Since Delaware North shuttered its two sportsbooks in West Virginia, and took its mobile app offline in early March, there’s not been much talk about what’s up and what’s ahead for legal sports wagering in the state.
“It’s the prime betting season, when everyone wants to come to West Virginia and visit our state, enjoy what we have, and enjoy our sports betting program, and they’re unable to,” House Delegate Shawn Fluharty (D-District 3), the author of West Virginia’s sports betting law told Mike Curtis on the podcast Inside West Virginia in late March, during the NCAA men’s basketball tournament. “It’s extremely upsetting as a lawmaker because I believe there should be more transparency in what’s going on, and they’ve kind of really dropped the ball.”
A little background: in early March, Delaware North shut down its Wheeling Island and Mardi Gras retail sportsbooks and its online app, BetLucky.com, which currently displays the following notice:
“BetLucky will not be accepting new customers, deposits or wagers at this time.
Any wagers previously made within the app will be manually scored and winning bets will be paid to your BetLucky account. Please note, manually scored bets will still show as a pending bet in your account.
If you have a balance, you can still log-in and request a withdrawal through Play+ or to be picked up at the Wheeling Island or Mardi Gras casino cage, depending on which casino’s app you have.”
Delaware North cut ties with Miomni
The site was initially powered by Miomni Gaming, but Delaware North has since cut ties with the gaming supplier. On March 29, Delaware North issued the following statement:
“We have notified the West Virginia Lottery Commission that Delaware North is taking steps to terminate its partnership with Miomni Gaming, our management services provider in West Virginia. Since March 6, Miomni’s contract dispute with third-party technology supplier Entergaming has resulted in our inability to accept new sports wagers at our Wheeling Island and Mardi Gras casino sports-betting operations as well as via the BetLucky.com mobile app.”
Delaware North said the process of finding a replacement may take several months.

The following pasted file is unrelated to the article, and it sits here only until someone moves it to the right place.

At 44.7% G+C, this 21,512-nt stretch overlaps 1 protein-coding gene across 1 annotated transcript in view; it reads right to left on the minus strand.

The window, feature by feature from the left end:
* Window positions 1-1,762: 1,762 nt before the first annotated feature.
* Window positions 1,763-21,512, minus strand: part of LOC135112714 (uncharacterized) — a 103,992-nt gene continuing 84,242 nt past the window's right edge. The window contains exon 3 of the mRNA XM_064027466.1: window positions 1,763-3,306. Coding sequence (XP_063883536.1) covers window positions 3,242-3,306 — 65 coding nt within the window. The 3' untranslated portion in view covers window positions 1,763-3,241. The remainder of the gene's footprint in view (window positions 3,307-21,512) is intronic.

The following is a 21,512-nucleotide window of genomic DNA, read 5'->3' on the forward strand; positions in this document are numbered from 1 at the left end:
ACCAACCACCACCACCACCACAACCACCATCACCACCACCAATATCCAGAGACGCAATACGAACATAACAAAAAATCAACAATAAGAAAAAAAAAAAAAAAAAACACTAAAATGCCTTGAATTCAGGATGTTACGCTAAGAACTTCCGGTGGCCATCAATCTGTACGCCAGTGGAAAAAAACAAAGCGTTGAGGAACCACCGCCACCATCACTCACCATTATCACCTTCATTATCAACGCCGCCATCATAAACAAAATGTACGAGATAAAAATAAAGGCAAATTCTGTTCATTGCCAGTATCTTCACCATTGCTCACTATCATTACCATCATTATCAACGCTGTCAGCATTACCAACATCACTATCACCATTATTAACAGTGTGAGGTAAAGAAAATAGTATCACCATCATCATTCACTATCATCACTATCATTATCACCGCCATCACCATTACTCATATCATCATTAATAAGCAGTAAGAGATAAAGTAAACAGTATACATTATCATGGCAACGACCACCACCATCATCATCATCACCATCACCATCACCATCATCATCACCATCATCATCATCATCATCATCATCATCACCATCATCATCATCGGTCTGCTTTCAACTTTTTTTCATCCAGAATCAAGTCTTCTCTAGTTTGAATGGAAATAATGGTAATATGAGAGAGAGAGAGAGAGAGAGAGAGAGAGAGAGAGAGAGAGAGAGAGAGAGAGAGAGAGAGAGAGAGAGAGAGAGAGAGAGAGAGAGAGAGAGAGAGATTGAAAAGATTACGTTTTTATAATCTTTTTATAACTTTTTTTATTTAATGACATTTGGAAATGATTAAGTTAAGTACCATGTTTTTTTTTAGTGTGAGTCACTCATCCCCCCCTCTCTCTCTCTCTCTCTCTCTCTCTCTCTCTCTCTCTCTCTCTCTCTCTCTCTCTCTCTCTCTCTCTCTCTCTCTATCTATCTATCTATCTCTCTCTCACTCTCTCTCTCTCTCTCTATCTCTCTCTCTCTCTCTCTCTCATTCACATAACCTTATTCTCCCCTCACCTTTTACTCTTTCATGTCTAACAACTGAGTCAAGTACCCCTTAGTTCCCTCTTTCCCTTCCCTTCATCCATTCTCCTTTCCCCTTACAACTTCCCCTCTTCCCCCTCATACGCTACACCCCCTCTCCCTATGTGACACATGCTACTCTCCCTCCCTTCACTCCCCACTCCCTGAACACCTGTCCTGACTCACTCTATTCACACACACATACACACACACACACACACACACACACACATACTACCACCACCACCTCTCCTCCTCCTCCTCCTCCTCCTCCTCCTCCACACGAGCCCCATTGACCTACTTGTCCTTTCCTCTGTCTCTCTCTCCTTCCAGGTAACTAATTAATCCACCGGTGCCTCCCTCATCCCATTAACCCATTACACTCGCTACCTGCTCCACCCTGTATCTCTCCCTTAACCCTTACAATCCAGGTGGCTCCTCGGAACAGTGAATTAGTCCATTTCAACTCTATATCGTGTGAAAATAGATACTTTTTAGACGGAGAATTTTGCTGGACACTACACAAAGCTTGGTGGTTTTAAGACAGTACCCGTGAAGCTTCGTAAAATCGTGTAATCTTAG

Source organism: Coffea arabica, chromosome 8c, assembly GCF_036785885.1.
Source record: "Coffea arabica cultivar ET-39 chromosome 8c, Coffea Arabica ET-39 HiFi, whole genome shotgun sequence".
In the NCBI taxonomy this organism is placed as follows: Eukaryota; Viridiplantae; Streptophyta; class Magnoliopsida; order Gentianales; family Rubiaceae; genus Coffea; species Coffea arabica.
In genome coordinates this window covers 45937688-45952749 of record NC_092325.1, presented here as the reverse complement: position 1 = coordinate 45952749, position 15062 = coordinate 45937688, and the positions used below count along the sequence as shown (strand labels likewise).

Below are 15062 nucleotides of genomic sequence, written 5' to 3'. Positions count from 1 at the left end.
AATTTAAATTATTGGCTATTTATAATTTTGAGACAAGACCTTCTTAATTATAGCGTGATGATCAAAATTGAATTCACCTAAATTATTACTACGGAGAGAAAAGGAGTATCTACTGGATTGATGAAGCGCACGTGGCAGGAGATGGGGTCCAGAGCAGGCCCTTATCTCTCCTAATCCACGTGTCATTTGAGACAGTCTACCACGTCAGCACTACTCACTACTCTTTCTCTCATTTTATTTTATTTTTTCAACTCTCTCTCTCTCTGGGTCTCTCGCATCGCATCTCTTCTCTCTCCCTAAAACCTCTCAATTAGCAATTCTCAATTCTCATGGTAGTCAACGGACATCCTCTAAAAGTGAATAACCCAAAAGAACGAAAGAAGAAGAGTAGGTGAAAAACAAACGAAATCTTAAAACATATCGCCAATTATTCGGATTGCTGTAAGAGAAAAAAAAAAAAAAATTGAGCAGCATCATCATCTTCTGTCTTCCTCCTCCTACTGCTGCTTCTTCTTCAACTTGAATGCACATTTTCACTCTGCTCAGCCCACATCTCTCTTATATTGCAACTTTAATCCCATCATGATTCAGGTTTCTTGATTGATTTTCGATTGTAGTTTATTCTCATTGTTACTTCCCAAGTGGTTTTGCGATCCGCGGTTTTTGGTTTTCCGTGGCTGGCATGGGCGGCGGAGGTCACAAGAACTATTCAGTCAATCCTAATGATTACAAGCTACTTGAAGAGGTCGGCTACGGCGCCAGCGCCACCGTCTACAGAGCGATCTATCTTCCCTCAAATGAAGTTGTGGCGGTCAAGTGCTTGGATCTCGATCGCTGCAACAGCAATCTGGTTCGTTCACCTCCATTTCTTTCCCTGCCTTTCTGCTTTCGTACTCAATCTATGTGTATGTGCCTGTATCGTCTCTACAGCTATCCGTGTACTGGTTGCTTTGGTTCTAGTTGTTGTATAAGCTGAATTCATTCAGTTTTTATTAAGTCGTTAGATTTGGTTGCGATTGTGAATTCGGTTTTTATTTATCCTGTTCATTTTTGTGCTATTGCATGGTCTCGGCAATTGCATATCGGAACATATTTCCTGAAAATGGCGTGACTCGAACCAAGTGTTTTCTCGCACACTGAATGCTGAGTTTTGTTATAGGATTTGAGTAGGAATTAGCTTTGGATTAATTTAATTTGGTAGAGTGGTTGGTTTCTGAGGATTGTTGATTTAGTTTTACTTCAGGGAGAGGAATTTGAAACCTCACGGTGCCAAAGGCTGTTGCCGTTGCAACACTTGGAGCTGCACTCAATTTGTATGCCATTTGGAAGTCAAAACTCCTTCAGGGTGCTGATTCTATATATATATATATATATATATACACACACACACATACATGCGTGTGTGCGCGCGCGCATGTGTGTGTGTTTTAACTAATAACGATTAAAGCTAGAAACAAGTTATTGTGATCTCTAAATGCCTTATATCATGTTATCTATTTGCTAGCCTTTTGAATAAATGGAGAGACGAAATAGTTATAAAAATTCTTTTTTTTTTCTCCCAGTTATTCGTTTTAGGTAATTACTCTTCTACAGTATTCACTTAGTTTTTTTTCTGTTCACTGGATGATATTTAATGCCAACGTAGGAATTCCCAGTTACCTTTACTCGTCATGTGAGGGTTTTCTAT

On the same day, the West Virginia Lottery, sports betting’s regulatory body, issued a statement reiterating Delaware North’s position.
According to Fluharty’s interview, at issue is an intellectual property dispute, and the net result for West Virginia is some sports betting revenue. The state’s sportsbooks opened later than expected last fall, and now two physical sportsbooks plus the state’s only state-wide mobile app were offline during March Madness, one of the biggest sports betting events of the year.
Putting aside the squabble and lost revenue to the state, having two sportsbooks and a state’s only mobile offline is a bad look and is creating a stir among consumers.
DOJ slowing down mobile applications
DraftKings, FanDuel, William Hill are all key players in the mobile sports betting game, and already have a presence and sports betting partners in the state. FanDuel runs the retail sportsbook at The Greenbrier Resort in White Sulphur Springs. DraftKings is working with the Hollywood Casino through an arrangement with the casino’s parent company, Penn National Gaming. William Hill runs the sportsbook at the Mountaineer Casino. All three are still awaiting approvals to launch mobile/online sportsbooks in the state.
Apparently, approval for all of them to start mobile sports betting has been delayed as lottery officials try to sort out the DOJ’s position on the Wire Act.
That position took a startling and perplexing turn in a Nov. 2018 memo in which the DOJ reinterpreted the 1961 federal law, and determined it may apply to lotteries (internet sales) and online gambling — not just sports betting.
“It’s kind of given everybody caution on how to move forward until we can get that resolved,” West Virginia Lottery chief John Myers told West Virginia Metro News last month, regarding the holdup on other online sports betting applications. “We are doing everything we can to try and work through that. We’ve been working through our national organization to try and get some idea on how the DOJ decision is going to come down.”
That situation progressed on Thursday in New Hampshire, where U.S. District Court Judge Paul Barbadoro denied the DOJ’s motion to dismiss the New Hampshire Lottery Commission’s lawsuit against the DOJ. The judge also predicted that the matter is likely headed to the high court in Washington, D.C.
Whether Delaware North could partner with one of DK, FD or WH to relaunch retail and/or online operations is an open question.
In the meantime, the state of West Virginia is losing revenue by the day.
“I think that the slow rollout during football season, and we didn’t take advantage of that, and there’s basically nothing left of March Madness,” Fluharty said. “It’s going to kill our revenue numbers, and our projections are going to be much higher than our actual revenue numbers are.”
According to the West Virginia Lottery, the state’s March handle was $17.5 million, compared to $17.3 million in February and $17.9 million in January. The March number is for five weeks of sports betting, including three weeks with no mobile, which had been accounting for as much as 80 percent of Wheeling Island’s revenue and about 50 percent of the Mardi Gras Casino’s.
Immediately after the closures, handle for the Week of March 16 fell to $2.9 million, the first time it had fallen below $3 million this year. Handle bounced back up to $4.4 million for the week of March 23, as consumers took advantage of open sportsbooks at the Hollywood Casino, Mountaineer and Greenrbier casinos. In fact, the Hollywood Casino’s $3 million handle for the week of March 23 was its highest of the year.